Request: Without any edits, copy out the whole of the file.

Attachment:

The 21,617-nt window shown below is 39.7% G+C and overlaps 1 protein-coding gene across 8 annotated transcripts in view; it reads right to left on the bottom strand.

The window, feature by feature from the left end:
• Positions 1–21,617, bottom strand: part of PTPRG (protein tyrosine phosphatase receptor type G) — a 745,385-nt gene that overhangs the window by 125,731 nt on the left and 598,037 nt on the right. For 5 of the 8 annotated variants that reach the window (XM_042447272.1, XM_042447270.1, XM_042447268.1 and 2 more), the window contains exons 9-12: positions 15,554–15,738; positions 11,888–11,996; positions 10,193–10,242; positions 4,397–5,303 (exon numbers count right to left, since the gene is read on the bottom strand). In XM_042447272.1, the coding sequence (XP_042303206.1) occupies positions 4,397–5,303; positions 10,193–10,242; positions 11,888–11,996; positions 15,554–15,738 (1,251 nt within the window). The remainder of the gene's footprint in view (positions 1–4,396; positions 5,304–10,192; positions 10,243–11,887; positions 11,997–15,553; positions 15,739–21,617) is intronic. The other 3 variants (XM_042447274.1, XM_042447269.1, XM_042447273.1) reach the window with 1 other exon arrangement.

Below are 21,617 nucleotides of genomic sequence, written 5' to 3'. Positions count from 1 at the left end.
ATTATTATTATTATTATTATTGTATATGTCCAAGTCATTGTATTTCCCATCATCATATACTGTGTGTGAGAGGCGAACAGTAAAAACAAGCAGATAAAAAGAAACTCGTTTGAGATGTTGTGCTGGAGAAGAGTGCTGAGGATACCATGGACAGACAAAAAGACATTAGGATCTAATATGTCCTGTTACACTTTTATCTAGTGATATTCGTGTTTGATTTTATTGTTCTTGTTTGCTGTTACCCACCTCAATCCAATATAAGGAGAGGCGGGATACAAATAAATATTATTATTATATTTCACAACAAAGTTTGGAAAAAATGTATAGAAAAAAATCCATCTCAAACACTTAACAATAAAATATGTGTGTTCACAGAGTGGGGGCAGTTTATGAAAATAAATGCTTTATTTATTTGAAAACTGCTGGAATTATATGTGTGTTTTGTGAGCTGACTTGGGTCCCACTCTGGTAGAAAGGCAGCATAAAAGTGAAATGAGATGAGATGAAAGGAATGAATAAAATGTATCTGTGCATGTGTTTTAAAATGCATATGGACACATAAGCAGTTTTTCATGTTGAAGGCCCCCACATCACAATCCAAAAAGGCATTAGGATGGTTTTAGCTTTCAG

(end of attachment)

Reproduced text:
The 21,617-nt window shown below is 39.7% G+C and overlaps 1 protein-coding gene across 8 annotated transcripts in view; it reads right to left on the bottom strand.

The window, feature by feature from the left end:
• Positions 1–21,617, bottom strand: part of PTPRG (protein tyrosine phosphatase receptor type G) — a 745,385-nt gene that overhangs the window by 125,731 nt on the left and 598,037 nt on the right. For 5 of the 8 annotated variants that reach the window (XM_042447272.1, XM_042447270.1, XM_042447268.1 and 2 more), the window contains exons 9-12: positions 15,554–15,738; positions 11,888–11,996; positions 10,193–10,242; positions 4,397–5,303 (exon numbers count right to left, since the gene is read on the bottom strand). In XM_042447272.1, the coding sequence (XP_042303206.1) occupies positions 4,397–5,303; positions 10,193–10,242; positions 11,888–11,996; positions 15,554–15,738 (1,251 nt within the window). The remainder of the gene's footprint in view (positions 1–4,396; positions 5,304–10,192; positions 10,243–11,887; positions 11,997–15,553; positions 15,739–21,617) is intronic. The other 3 variants (XM_042447274.1, XM_042447269.1, XM_042447273.1) reach the window with 1 other exon arrangement.

Below are 21,617 nucleotides of genomic sequence, written 5' to 3'. Positions count from 1 at the left end.
ATTATTATTATTATTATTATTGTATATGTCCAAGTCATTGTATTTCCCATCATCATATACTGTGTGTGAGAGGCGAACAGTAAAAACAAGCAGATAAAAAGAAACTCGTTTGAGATGTTGTGCTGGAGAAGAGTGCTGAGGATACCATGGACAGACAAAAAGACATTAGGATCTAATATGTCCTGTTACACTTTTATCTAGTGATATTCGTGTTTGATTTTATTGTTCTTGTTTGCTGTTACCCACCTCAATCCAATATAAGGAGAGGCGGGATACAAATAAATATTATTATTATATTTCACAACAAAGTTTGGAAAAAATGTATAGAAAAAAATCCATCTCAAACACTTAACAATAAAATATGTGTGTTCACAGAGTGGGGGCAGTTTATGAAAATAAATGCTTTATTTATTTGAAAACTGCTGGAATTATATGTGTGTTTTGTGAGCTGACTTGGGTCCCACTCTGGTAGAAAGGCAGCATAAAAGTGAAATGAGATGAGATGAAAGGAATGAATAAAATGTATCTGTGCATGTGTTTTAAAATGCATATGGACACATAAGCAGTTTTTCATGTTGAAGGCCCCCACATCACAATCCAAAAAGGCATTAGGATGGTTTTAGCTTTCAG